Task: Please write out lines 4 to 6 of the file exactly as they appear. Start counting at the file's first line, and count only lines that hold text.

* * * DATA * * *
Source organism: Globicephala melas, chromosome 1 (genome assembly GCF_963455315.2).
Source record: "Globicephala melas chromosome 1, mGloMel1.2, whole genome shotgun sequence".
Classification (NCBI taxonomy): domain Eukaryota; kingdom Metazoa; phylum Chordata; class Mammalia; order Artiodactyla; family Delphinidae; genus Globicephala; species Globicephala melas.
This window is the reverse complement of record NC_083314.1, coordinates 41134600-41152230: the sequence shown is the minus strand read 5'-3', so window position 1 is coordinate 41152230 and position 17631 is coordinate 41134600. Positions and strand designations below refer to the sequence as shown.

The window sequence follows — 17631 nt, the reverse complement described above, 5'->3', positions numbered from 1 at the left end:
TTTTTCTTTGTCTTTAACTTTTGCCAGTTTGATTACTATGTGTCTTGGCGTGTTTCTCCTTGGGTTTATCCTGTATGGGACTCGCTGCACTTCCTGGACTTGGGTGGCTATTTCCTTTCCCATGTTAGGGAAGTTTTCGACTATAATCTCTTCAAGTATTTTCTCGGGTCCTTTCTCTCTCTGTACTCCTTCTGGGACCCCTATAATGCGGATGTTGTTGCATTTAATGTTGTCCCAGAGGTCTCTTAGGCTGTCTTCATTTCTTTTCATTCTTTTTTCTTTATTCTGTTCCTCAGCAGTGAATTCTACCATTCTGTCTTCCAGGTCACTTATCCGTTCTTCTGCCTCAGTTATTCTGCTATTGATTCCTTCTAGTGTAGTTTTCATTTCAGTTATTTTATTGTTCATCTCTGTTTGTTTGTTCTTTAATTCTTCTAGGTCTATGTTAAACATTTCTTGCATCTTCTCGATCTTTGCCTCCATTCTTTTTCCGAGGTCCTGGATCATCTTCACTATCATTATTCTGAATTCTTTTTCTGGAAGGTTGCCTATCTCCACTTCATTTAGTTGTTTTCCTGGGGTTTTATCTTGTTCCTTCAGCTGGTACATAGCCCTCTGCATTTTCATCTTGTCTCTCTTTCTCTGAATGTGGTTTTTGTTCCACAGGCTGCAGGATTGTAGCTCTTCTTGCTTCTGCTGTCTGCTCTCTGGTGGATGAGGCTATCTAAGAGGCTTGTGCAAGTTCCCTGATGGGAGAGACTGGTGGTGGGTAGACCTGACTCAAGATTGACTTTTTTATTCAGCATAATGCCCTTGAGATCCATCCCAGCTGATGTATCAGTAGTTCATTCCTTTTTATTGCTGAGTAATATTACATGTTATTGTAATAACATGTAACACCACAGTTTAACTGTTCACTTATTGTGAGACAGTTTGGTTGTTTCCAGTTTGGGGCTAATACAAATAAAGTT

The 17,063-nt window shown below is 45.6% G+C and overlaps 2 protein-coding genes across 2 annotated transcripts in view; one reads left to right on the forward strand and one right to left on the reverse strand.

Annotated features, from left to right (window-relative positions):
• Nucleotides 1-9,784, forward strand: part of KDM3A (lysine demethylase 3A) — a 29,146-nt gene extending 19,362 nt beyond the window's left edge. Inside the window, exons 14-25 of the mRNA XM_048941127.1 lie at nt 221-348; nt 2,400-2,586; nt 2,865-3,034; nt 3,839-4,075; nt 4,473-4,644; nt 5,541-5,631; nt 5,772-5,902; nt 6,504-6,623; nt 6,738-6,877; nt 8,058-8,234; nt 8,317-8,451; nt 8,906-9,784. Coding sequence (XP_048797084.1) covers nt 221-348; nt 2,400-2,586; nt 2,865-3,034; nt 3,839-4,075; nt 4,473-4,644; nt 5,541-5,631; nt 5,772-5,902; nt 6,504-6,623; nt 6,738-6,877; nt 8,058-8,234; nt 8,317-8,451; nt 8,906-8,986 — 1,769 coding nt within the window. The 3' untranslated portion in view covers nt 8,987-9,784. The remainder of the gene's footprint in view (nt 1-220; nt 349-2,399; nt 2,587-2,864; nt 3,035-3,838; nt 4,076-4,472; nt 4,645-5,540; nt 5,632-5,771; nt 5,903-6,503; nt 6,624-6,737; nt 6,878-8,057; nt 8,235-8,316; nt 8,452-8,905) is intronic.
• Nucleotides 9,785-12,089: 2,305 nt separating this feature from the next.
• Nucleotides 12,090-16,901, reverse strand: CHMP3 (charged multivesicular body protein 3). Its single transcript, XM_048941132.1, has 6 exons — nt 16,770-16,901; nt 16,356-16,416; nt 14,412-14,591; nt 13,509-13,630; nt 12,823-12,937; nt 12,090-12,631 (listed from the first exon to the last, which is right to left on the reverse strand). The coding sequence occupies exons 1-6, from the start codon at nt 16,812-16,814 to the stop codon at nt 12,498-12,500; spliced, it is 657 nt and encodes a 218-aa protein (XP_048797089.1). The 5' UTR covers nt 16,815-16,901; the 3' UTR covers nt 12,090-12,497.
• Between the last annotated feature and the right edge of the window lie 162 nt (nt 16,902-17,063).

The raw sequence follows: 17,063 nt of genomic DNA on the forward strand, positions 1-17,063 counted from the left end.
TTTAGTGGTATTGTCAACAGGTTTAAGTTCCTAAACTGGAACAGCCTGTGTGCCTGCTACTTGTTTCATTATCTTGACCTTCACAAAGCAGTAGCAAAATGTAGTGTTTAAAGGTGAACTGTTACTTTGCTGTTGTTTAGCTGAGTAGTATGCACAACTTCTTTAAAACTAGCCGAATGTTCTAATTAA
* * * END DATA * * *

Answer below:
This window is the reverse complement of record NC_083314.1, coordinates 41134600-41152230: the sequence shown is the minus strand read 5'-3', so window position 1 is coordinate 41152230 and position 17631 is coordinate 41134600. Positions and strand designations below refer to the sequence as shown.

The window sequence follows — 17631 nt, the reverse complement described above, 5'->3', positions numbered from 1 at the left end:
TTTTTCTTTGTCTTTAACTTTTGCCAGTTTGATTACTATGTGTCTTGGCGTGTTTCTCCTTGGGTTTATCCTGTATGGGACTCGCTGCACTTCCTGGACTTGGGTGGCTATTTCCTTTCCCATGTTAGGGAAGTTTTCGACTATAATCTCTTCAAGTATTTTCTCGGGTCCTTTCTCTCTCTGTACTCCTTCTGGGACCCCTATAATGCGGATGTTGTTGCATTTAATGTTGTCCCAGAGGTCTCTTAGGCTGTCTTCATTTCTTTTCATTCTTTTTTCTTTATTCTGTTCCTCAGCAGTGAATTCTACCATTCTGTCTTCCAGGTCACTTATCCGTTCTTCTGCCTCAGTTATTCTGCTATTGATTCCTTCTAGTGTAGTTTTCATTTCAGTTATTTTATTGTTCATCTCTGTTTGTTTGTTCTTTAATTCTTCTAGGTCTATGTTAAACATTTCTTGCATCTTCTCGATCTTTGCCTCCATTCTTTTTCCGAGGTCCTGGATCATCTTCACTATCATTATTCTGAATTCTTTTTCTGGAAGGTTGCCTATCTCCACTTCATTTAGTTGTTTTCCTGGGGTTTTATCTTGTTCCTTCAGCTGGTACATAGCCCTCTGCATTTTCATCTTGTCTCTCTTTCTCTGAATGTGGTTTTTGTTCCACAGGCTGCAGGATTGTAGCTCTTCTTGCTTCTGCTGTCTGCTCTCTGGTGGATGAGGCTATCTAAGAGGCTTGTGCAAGTTCCCTGATGGGAGAGACTGGTGGTGGGTAGACCTGACTCAAGATTGACTTTTTTATTCAGCATAATGCCCTTGAGATCCATCCCAGCTGATGTATCAGTAGTTCATTCCTTTTTATTGCTGAGTAATATTACATGTTATTGTAATAACATGTAACACCACAGTTTAACTGTTCACTTATTGTGAGACAGTTTGGTTGTTTCCAGTTTGGGGCTAATACAAATAAAGTT